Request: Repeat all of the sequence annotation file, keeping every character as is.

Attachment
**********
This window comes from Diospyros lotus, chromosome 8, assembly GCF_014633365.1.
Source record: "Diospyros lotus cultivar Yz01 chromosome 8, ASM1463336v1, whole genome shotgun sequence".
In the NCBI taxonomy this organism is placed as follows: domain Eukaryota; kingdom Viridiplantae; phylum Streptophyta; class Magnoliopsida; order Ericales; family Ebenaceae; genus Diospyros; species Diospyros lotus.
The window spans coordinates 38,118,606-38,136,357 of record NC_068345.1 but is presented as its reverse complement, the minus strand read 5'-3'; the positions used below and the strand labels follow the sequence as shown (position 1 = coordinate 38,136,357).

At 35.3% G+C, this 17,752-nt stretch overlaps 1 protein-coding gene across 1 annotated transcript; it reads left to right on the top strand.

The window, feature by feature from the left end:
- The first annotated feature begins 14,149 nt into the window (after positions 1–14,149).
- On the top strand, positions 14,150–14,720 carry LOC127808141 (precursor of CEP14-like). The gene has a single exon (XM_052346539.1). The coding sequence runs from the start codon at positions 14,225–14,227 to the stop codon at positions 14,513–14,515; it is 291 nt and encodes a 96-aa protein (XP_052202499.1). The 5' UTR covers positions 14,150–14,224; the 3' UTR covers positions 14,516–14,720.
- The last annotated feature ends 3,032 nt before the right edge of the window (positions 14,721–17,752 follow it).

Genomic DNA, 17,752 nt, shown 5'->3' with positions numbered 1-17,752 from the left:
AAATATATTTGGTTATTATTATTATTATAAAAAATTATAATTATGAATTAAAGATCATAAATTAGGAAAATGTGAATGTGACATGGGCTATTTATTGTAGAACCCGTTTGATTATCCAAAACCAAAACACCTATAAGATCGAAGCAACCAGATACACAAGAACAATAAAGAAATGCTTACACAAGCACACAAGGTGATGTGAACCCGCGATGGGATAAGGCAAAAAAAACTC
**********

This window comes from Diospyros lotus, chromosome 8, assembly GCF_014633365.1.
Source record: "Diospyros lotus cultivar Yz01 chromosome 8, ASM1463336v1, whole genome shotgun sequence".
In the NCBI taxonomy this organism is placed as follows: domain Eukaryota; kingdom Viridiplantae; phylum Streptophyta; class Magnoliopsida; order Ericales; family Ebenaceae; genus Diospyros; species Diospyros lotus.
The window spans coordinates 38,118,606-38,136,357 of record NC_068345.1 but is presented as its reverse complement, the minus strand read 5'-3'; the positions used below and the strand labels follow the sequence as shown (position 1 = coordinate 38,136,357).

At 35.3% G+C, this 17,752-nt stretch overlaps 1 protein-coding gene across 1 annotated transcript; it reads left to right on the top strand.

The window, feature by feature from the left end:
- The first annotated feature begins 14,149 nt into the window (after positions 1–14,149).
- On the top strand, positions 14,150–14,720 carry LOC127808141 (precursor of CEP14-like). The gene has a single exon (XM_052346539.1). The coding sequence runs from the start codon at positions 14,225–14,227 to the stop codon at positions 14,513–14,515; it is 291 nt and encodes a 96-aa protein (XP_052202499.1). The 5' UTR covers positions 14,150–14,224; the 3' UTR covers positions 14,516–14,720.
- The last annotated feature ends 3,032 nt before the right edge of the window (positions 14,721–17,752 follow it).

Genomic DNA, 17,752 nt, shown 5'->3' with positions numbered 1-17,752 from the left:
AAATATATTTGGTTATTATTATTATTATAAAAAATTATAATTATGAATTAAAGATCATAAATTAGGAAAATGTGAATGTGACATGGGCTATTTATTGTAGAACCCGTTTGATTATCCAAAACCAAAACACCTATAAGATCGAAGCAACCAGATACACAAGAACAATAAAGAAATGCTTACACAAGCACACAAGGTGATGTGAACCCGCGATGGGATAAGGCAAAAAAAACTC